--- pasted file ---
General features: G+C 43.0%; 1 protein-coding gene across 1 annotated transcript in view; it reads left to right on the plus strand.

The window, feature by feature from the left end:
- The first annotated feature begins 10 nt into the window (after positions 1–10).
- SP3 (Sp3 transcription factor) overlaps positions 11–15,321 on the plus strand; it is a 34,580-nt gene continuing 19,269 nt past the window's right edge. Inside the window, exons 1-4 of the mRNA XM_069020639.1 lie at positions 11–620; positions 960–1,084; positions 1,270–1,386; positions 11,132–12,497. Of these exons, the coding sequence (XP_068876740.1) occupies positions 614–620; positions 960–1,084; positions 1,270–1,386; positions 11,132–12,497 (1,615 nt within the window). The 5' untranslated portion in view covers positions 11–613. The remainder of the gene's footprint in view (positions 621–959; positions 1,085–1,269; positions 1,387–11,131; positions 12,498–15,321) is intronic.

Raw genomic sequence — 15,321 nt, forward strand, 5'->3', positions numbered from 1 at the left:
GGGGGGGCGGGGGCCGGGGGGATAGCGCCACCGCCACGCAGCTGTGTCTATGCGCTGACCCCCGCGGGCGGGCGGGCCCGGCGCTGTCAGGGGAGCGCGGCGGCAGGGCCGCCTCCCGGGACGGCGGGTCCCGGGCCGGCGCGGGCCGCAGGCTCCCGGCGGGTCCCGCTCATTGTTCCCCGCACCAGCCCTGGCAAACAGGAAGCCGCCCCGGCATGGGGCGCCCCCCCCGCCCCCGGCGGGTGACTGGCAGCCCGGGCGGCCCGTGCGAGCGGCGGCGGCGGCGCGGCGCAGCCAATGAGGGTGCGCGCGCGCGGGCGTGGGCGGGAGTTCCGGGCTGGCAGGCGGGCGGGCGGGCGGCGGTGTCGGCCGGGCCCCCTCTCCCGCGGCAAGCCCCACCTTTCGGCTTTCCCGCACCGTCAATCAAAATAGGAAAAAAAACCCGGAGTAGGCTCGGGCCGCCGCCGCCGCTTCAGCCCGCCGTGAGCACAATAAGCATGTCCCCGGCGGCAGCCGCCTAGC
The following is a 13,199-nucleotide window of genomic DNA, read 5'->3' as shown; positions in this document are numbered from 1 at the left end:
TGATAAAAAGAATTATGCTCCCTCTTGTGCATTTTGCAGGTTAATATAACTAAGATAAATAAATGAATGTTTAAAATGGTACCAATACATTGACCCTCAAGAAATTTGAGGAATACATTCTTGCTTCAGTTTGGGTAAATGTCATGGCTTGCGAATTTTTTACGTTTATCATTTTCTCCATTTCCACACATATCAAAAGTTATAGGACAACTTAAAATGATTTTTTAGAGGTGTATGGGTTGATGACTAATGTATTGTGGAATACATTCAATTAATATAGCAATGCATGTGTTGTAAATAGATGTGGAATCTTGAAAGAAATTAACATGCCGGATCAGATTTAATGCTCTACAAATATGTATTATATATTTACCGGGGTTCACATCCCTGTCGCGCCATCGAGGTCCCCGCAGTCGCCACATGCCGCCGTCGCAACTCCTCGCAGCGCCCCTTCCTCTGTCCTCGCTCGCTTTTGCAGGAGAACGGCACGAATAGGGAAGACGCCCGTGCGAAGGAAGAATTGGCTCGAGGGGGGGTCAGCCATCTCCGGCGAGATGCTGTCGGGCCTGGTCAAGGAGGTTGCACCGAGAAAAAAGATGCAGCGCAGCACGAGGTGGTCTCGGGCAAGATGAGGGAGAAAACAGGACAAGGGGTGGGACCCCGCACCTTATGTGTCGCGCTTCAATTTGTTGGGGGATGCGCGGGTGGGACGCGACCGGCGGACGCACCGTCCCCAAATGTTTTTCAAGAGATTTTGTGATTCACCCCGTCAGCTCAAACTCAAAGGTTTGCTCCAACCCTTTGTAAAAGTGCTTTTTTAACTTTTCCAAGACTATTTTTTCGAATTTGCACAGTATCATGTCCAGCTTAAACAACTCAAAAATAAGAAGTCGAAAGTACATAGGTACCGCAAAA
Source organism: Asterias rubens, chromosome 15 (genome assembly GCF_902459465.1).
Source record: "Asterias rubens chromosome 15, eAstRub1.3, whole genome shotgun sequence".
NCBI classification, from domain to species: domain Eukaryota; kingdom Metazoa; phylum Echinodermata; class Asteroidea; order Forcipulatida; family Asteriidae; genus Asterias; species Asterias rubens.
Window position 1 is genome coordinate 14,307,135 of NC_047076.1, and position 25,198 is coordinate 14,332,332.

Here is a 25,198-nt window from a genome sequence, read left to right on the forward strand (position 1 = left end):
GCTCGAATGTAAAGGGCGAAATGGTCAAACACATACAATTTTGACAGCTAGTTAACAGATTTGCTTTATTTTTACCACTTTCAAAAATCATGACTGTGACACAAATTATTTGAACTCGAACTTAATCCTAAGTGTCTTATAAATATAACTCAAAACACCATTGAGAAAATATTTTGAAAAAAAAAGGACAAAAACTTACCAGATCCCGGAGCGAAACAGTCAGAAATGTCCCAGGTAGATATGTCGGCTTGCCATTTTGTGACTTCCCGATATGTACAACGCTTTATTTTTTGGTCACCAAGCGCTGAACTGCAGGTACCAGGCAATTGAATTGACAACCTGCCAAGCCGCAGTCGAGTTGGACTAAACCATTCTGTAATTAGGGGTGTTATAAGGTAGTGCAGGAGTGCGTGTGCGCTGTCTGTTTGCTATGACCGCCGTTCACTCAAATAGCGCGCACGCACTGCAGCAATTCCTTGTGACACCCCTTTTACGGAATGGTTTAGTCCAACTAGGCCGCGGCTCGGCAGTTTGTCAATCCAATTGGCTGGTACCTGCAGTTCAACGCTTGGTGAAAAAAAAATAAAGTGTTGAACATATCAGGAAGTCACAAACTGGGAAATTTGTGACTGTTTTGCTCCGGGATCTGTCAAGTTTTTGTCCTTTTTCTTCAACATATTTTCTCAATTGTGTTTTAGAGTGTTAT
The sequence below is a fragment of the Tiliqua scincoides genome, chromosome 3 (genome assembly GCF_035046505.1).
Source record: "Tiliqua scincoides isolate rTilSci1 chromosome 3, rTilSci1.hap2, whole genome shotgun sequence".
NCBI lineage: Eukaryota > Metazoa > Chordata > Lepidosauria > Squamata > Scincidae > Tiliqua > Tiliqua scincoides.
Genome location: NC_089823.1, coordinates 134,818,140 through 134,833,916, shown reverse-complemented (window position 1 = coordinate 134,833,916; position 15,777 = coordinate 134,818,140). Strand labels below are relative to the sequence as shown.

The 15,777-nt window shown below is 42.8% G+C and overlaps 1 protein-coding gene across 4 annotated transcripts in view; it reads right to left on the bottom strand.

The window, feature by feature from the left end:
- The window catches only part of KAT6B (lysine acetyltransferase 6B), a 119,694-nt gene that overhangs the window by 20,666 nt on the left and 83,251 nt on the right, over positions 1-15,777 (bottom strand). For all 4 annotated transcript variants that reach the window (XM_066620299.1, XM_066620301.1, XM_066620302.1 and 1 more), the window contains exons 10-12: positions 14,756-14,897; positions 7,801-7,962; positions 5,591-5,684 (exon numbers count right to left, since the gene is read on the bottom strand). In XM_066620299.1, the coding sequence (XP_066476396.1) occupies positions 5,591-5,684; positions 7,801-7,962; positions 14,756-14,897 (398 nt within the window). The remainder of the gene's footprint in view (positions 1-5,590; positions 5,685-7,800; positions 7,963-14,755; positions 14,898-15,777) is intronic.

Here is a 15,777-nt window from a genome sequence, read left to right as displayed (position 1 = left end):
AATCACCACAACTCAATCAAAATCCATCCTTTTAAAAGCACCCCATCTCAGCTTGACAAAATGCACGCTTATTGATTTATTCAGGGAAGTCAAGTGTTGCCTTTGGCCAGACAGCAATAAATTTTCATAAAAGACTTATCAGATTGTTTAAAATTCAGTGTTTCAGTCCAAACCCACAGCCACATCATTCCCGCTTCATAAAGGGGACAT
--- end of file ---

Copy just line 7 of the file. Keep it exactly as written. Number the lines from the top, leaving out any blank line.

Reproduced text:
The following is a 13,199-nucleotide window of genomic DNA, read 5'->3' as shown; positions in this document are numbered from 1 at the left end: